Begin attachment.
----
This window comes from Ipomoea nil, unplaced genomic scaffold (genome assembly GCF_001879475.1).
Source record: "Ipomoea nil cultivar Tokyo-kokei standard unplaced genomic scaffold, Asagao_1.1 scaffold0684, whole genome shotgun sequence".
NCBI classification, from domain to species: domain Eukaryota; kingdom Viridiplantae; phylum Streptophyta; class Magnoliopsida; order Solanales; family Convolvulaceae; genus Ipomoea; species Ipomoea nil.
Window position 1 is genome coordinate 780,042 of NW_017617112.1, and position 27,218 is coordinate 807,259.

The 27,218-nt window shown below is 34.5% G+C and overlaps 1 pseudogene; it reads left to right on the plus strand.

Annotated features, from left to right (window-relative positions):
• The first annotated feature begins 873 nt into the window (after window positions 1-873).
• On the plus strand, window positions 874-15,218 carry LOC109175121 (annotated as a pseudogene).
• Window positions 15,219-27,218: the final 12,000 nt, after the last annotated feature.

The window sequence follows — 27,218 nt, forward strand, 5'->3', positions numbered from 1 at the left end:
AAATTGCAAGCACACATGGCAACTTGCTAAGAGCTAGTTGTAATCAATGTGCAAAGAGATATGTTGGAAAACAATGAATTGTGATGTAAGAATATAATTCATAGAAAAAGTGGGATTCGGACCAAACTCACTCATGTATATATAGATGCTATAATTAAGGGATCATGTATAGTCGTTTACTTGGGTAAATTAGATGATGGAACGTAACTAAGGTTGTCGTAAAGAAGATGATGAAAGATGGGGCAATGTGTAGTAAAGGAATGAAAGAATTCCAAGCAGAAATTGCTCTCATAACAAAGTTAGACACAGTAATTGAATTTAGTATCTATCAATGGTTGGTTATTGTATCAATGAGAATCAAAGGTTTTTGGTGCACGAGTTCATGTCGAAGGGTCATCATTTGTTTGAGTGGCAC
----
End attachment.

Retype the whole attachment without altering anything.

This window comes from Ipomoea nil, unplaced genomic scaffold (genome assembly GCF_001879475.1).
Source record: "Ipomoea nil cultivar Tokyo-kokei standard unplaced genomic scaffold, Asagao_1.1 scaffold0684, whole genome shotgun sequence".
NCBI classification, from domain to species: domain Eukaryota; kingdom Viridiplantae; phylum Streptophyta; class Magnoliopsida; order Solanales; family Convolvulaceae; genus Ipomoea; species Ipomoea nil.
Window position 1 is genome coordinate 780,042 of NW_017617112.1, and position 27,218 is coordinate 807,259.

The 27,218-nt window shown below is 34.5% G+C and overlaps 1 pseudogene; it reads left to right on the plus strand.

Annotated features, from left to right (window-relative positions):
• The first annotated feature begins 873 nt into the window (after window positions 1-873).
• On the plus strand, window positions 874-15,218 carry LOC109175121 (annotated as a pseudogene).
• Window positions 15,219-27,218: the final 12,000 nt, after the last annotated feature.

The window sequence follows — 27,218 nt, forward strand, 5'->3', positions numbered from 1 at the left end:
AAATTGCAAGCACACATGGCAACTTGCTAAGAGCTAGTTGTAATCAATGTGCAAAGAGATATGTTGGAAAACAATGAATTGTGATGTAAGAATATAATTCATAGAAAAAGTGGGATTCGGACCAAACTCACTCATGTATATATAGATGCTATAATTAAGGGATCATGTATAGTCGTTTACTTGGGTAAATTAGATGATGGAACGTAACTAAGGTTGTCGTAAAGAAGATGATGAAAGATGGGGCAATGTGTAGTAAAGGAATGAAAGAATTCCAAGCAGAAATTGCTCTCATAACAAAGTTAGACACAGTAATTGAATTTAGTATCTATCAATGGTTGGTTATTGTATCAATGAGAATCAAAGGTTTTTGGTGCACGAGTTCATGTCGAAGGGTCATCATTTGTTTGAGTGGCAC